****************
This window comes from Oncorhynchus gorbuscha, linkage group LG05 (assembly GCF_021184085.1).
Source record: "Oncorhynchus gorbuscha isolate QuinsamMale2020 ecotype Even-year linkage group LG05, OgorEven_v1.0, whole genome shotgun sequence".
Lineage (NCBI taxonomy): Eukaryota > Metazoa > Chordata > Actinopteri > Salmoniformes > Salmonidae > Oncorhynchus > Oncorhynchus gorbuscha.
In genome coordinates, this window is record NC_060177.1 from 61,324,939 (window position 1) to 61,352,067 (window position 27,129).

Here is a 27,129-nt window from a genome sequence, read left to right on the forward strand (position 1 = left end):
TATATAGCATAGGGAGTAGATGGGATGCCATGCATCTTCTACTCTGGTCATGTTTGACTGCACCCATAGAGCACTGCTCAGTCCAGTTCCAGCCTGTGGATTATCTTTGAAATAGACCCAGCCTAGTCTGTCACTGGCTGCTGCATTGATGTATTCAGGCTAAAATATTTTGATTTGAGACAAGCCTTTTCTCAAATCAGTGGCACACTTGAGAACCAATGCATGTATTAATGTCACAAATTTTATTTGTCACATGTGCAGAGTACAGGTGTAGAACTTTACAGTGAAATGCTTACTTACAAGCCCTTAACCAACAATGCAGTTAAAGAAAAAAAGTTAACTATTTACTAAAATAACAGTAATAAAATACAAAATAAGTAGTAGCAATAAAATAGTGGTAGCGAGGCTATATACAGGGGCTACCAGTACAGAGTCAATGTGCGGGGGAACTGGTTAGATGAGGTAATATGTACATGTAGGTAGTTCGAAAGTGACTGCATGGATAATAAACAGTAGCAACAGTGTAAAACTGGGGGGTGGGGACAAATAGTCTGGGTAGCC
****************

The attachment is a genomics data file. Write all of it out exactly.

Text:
This window comes from Oncorhynchus gorbuscha, linkage group LG05 (assembly GCF_021184085.1).
Source record: "Oncorhynchus gorbuscha isolate QuinsamMale2020 ecotype Even-year linkage group LG05, OgorEven_v1.0, whole genome shotgun sequence".
Lineage (NCBI taxonomy): Eukaryota > Metazoa > Chordata > Actinopteri > Salmoniformes > Salmonidae > Oncorhynchus > Oncorhynchus gorbuscha.
In genome coordinates, this window is record NC_060177.1 from 61,324,939 (window position 1) to 61,352,067 (window position 27,129).

Here is a 27,129-nt window from a genome sequence, read left to right on the forward strand (position 1 = left end):
TATATAGCATAGGGAGTAGATGGGATGCCATGCATCTTCTACTCTGGTCATGTTTGACTGCACCCATAGAGCACTGCTCAGTCCAGTTCCAGCCTGTGGATTATCTTTGAAATAGACCCAGCCTAGTCTGTCACTGGCTGCTGCATTGATGTATTCAGGCTAAAATATTTTGATTTGAGACAAGCCTTTTCTCAAATCAGTGGCACACTTGAGAACCAATGCATGTATTAATGTCACAAATTTTATTTGTCACATGTGCAGAGTACAGGTGTAGAACTTTACAGTGAAATGCTTACTTACAAGCCCTTAACCAACAATGCAGTTAAAGAAAAAAAGTTAACTATTTACTAAAATAACAGTAATAAAATACAAAATAAGTAGTAGCAATAAAATAGTGGTAGCGAGGCTATATACAGGGGCTACCAGTACAGAGTCAATGTGCGGGGGAACTGGTTAGATGAGGTAATATGTACATGTAGGTAGTTCGAAAGTGACTGCATGGATAATAAACAGTAGCAACAGTGTAAAACTGGGGGGTGGGGACAAATAGTCTGGGTAGCC